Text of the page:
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The Sorcerer's Apprentice

Curriculum Guide

The Sorcerer's Apprentice Curricuum Guide
Click on a subject to view its corresponding curriculum guide

Fritz was the Sorcerer's Apprentice. An apprentice is a student learning under a professional in a specific line of work. Apprenticeships have been around for thousands of years, often with fathers or grandfathers passing on their knowledge and expertise of a certain skill (blacksmithing or woodworking, for example). In other circumstances, a teenaged boy would be sent to live with a tradesman and learn a trade that would eventually become his career. This meant cheap labor for the tradesman, and education for the youth. It was a win-win situation!


  • If you could apprentice under someone in any career, what would it be and why?


  • Apprenticeships are not as common now as they used to be. Why do you think that's the case? Do you think careers are better learned as an apprentice or through schooling as we have it today? Why or why not? Once you have discussed this a bit, try to argue from the other perspective.


  • In a dark part of American history, a time ruled by fear of witchcraft and the supernatural, a place called Salem, Massachusetts, responded to fears by trying many people accused of witchcraft in a court of law, and executing some who were found guilty.

 Learn more about this time with these resources:

  • Discovery's site has interactive historical information and teacher tips and resources.


  • The Crucible ( is a play about the Salem Witch Trials by Arthur Miller. Here is a link to the summary of the play (7+).

  • Read The Witch of Blackbird Pond (, about a girl who moves to a Puritan community in Connecticut in the 1600's, and is in danger of being branded a witch because of her differences. 


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  • The brooms worked for the Sorcerer to bring water to the well. Water is necessary for life on earth and it is the only substance that occurs naturally in nature in solid, liquid and gas forms. Let's learn more about it!​

  • Learn about the physical properties of water: The changing state of water & movement of water molecules​​


  • Reader's theater-  "This 10-minute reader's theater play traces water in its never-ending cycle.  Students read the script as they perform the play.  Neither props nor scenery is necessary.  There are 19 characters, but in a small class, students can easily play more than one part.  The students could even write their own water cycle adventure."




  • Here is a link with experiments for older children.





  • While stories of working brooms with arms and legs and magical incantations may be only fantasy, there was a time when "alchemists" tried to do magical things like make gold out of lead. In medieval times, there was little understanding of physics and chemistry, and the scientific method (here is a video on the scientific method) had not yet been formulated. Alchemists never succeeded in turning any common metal into gold, but they learned a lot in the process of trying! In China, alchemists even discovered gunpowder with one of their experiments!  Read about alchemy in this article. What are the other things alchemists tried to find or accomplish?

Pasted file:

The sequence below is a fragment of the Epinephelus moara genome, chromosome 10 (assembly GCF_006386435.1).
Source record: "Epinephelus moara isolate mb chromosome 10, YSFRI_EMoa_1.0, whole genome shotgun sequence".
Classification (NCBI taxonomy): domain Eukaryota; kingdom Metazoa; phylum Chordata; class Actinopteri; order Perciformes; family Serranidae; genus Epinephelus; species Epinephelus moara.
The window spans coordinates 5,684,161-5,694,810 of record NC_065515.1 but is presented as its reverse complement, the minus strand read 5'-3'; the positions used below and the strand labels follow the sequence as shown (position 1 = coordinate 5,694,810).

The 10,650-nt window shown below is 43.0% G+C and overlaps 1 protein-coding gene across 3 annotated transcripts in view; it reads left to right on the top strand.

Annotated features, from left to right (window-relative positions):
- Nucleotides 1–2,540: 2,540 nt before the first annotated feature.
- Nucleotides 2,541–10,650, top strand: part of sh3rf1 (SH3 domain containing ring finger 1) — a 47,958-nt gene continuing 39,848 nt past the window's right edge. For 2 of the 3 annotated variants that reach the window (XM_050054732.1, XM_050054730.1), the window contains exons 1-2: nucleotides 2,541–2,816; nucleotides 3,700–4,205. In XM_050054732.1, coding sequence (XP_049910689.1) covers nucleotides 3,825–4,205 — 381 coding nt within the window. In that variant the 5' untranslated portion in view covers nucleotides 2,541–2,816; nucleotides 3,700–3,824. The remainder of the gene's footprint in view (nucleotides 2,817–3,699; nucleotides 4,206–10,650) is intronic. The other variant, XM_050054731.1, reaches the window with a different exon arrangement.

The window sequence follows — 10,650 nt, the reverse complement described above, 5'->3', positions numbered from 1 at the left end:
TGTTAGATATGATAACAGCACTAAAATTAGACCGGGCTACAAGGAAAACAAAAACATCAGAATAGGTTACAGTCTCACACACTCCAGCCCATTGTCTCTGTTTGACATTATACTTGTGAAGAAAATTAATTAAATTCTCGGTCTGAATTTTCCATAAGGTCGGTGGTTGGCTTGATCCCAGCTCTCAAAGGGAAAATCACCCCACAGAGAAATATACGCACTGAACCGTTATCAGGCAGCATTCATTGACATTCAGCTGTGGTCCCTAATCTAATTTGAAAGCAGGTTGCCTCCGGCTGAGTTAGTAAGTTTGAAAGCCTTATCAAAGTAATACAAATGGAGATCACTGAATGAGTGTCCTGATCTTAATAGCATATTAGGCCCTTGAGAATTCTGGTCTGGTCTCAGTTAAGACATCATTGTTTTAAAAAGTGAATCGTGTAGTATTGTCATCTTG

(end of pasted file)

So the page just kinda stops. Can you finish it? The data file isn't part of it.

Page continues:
Dukas was a French composer. You can read about his country (France) on this website.



  • Print out this map of France. Get out an atlas and label the capital (Paris), the neighboring countries, major rivers and bodies of water, and geographical features that are important.''

  • ​​Print out the flag and color it in. France has red, white and blue in their flag just like we do. Read about the meaning of the colors in this article. Not everyone agrees what the colors mean!  

  • France is famous for its elegant and creative cuisine. Explore this website and find a couple of recipes to try. 



  • Purchase and play the game "10 Days in Europe" to learn more about, and practice, your European Geography. Europe was the center of Western art and music in the times of Dukas and Goethe, and still plays a main role in the development and celebration of the arts.


  • Play this online game to test your European Geography knowledge



  • Goethe, the poet who wrote the version of the Sorcerer's Apprentice most similar to the story on our CD, was from Germany.  You can read about Germany at this website.



  • Here is a German flag and some activities to go along with it.


  • Print out this map of Germany, get out your atlas, and label the capital (Berlin), the neighboring countries, major rivers, and any other geographical features you find.

  • Make some German food! Find some recipes on this website such as german sausage, potato pancakes, and apple dumplings. Have your meal with some Schubert, Beethoven or Wagner CDs playing in the background.